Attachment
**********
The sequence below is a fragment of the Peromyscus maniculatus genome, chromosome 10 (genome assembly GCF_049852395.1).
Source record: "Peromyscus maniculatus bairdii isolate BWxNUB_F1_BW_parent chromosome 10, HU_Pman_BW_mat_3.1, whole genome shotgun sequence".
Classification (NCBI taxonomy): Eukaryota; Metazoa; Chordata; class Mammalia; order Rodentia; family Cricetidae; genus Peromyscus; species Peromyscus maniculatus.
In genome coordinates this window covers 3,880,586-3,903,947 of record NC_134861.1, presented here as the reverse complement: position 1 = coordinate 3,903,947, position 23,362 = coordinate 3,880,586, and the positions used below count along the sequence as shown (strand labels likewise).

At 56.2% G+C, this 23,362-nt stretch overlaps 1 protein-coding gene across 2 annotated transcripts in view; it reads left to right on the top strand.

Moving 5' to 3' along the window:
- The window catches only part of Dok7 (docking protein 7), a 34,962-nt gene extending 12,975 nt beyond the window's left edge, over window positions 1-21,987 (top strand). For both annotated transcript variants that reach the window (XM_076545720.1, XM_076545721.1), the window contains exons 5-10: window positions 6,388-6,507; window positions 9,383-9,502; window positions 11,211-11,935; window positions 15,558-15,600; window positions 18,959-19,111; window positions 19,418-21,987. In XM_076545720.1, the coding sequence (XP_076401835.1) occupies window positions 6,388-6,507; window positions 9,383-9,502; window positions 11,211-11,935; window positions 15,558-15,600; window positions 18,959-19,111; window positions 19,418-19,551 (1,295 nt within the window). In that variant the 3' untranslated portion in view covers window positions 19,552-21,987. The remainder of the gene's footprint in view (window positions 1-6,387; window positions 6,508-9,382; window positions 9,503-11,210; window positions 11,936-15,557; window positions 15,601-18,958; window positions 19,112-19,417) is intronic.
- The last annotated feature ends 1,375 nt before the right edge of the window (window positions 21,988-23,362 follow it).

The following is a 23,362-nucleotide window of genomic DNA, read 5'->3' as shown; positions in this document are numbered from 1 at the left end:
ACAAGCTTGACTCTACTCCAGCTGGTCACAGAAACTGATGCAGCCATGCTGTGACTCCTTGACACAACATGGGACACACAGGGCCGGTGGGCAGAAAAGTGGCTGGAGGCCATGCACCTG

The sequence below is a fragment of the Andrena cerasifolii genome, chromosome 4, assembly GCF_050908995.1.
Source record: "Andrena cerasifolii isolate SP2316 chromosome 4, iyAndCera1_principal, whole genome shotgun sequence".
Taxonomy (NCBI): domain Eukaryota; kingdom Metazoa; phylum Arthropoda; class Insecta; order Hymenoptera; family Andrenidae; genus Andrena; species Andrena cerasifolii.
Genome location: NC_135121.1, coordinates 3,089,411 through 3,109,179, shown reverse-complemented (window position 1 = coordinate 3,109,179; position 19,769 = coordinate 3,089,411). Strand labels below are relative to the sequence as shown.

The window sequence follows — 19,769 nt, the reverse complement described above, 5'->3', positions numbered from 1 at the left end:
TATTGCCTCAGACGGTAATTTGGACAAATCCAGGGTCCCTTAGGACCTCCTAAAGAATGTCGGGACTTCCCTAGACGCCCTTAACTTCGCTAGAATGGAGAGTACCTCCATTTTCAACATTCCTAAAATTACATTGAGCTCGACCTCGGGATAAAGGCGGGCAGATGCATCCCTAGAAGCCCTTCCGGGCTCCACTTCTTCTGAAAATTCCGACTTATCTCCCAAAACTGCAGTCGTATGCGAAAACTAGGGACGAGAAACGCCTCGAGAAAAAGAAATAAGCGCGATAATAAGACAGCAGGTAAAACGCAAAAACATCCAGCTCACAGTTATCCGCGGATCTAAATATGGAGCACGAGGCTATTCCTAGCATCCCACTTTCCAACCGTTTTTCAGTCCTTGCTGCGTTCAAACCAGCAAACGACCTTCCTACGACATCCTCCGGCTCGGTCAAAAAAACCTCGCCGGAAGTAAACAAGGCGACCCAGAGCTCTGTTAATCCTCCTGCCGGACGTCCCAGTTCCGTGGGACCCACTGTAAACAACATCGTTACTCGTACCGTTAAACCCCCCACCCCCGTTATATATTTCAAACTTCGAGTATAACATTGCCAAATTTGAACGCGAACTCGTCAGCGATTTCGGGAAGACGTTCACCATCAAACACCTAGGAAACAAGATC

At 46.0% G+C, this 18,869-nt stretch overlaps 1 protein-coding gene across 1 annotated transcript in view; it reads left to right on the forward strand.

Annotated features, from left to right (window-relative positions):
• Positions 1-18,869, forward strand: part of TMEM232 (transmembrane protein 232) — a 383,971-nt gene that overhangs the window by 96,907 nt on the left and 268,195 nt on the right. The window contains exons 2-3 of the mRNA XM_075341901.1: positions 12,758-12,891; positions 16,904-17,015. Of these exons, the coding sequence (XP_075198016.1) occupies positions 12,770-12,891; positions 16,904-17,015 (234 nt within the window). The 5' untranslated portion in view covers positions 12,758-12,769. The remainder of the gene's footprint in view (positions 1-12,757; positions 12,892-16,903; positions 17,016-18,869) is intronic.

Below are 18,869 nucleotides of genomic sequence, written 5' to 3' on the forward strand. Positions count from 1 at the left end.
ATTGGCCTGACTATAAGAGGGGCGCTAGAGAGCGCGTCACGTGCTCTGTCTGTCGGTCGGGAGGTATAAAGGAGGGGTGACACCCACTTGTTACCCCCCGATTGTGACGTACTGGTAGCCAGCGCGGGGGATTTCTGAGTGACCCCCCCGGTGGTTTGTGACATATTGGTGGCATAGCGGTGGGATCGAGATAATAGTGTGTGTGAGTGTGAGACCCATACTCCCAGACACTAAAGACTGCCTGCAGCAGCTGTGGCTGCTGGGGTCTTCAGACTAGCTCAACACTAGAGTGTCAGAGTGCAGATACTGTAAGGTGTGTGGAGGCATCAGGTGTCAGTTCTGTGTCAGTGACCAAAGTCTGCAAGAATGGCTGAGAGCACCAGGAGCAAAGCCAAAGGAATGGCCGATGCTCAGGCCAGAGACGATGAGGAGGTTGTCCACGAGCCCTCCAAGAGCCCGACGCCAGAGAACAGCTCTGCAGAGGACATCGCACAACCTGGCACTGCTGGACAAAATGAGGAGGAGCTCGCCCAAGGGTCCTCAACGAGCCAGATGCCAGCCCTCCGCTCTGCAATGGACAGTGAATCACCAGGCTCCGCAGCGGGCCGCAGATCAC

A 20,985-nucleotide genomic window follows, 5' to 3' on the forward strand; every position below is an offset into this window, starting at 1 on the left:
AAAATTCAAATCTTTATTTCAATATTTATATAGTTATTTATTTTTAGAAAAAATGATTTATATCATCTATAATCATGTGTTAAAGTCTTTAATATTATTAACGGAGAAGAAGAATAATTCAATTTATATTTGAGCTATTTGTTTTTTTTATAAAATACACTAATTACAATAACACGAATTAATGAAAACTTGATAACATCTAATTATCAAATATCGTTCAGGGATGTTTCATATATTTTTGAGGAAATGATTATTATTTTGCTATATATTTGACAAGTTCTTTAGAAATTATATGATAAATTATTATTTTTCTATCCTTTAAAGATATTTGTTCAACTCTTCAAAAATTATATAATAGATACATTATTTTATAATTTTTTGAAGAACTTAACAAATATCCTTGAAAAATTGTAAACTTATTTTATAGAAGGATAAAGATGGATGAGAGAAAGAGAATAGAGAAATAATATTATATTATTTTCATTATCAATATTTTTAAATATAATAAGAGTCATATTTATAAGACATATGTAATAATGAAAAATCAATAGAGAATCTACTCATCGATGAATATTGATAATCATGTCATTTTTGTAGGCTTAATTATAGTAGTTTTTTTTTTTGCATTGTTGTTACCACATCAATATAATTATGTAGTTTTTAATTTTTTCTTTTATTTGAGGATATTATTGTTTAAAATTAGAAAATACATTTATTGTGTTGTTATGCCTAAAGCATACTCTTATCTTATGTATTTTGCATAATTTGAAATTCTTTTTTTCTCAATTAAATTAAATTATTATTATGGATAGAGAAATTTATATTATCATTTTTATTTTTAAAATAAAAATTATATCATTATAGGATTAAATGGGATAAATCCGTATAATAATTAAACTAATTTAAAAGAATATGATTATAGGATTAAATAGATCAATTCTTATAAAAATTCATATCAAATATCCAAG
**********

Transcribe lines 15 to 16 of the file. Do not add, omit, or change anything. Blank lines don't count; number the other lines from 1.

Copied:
The window sequence follows — 19,769 nt, the reverse complement described above, 5'->3', positions numbered from 1 at the left end:
TATTGCCTCAGACGGTAATTTGGACAAATCCAGGGTCCCTTAGGACCTCCTAAAGAATGTCGGGACTTCCCTAGACGCCCTTAACTTCGCTAGAATGGAGAGTACCTCCATTTTCAACATTCCTAAAATTACATTGAGCTCGACCTCGGGATAAAGGCGGGCAGATGCATCCCTAGAAGCCCTTCCGGGCTCCACTTCTTCTGAAAATTCCGACTTATCTCCCAAAACTGCAGTCGTATGCGAAAACTAGGGACGAGAAACGCCTCGAGAAAAAGAAATAAGCGCGATAATAAGACAGCAGGTAAAACGCAAAAACATCCAGCTCACAGTTATCCGCGGATCTAAATATGGAGCACGAGGCTATTCCTAGCATCCCACTTTCCAACCGTTTTTCAGTCCTTGCTGCGTTCAAACCAGCAAACGACCTTCCTACGACATCCTCCGGCTCGGTCAAAAAAACCTCGCCGGAAGTAAACAAGGCGACCCAGAGCTCTGTTAATCCTCCTGCCGGACGTCCCAGTTCCGTGGGACCCACTGTAAACAACATCGTTACTCGTACCGTTAAACCCCCCACCCCCGTTATATATTTCAAACTTCGAGTATAACATTGCCAAATTTGAACGCGAACTCGTCAGCGATTTCGGGAAGACGTTCACCATCAAACACCTAGGAAACAAGATC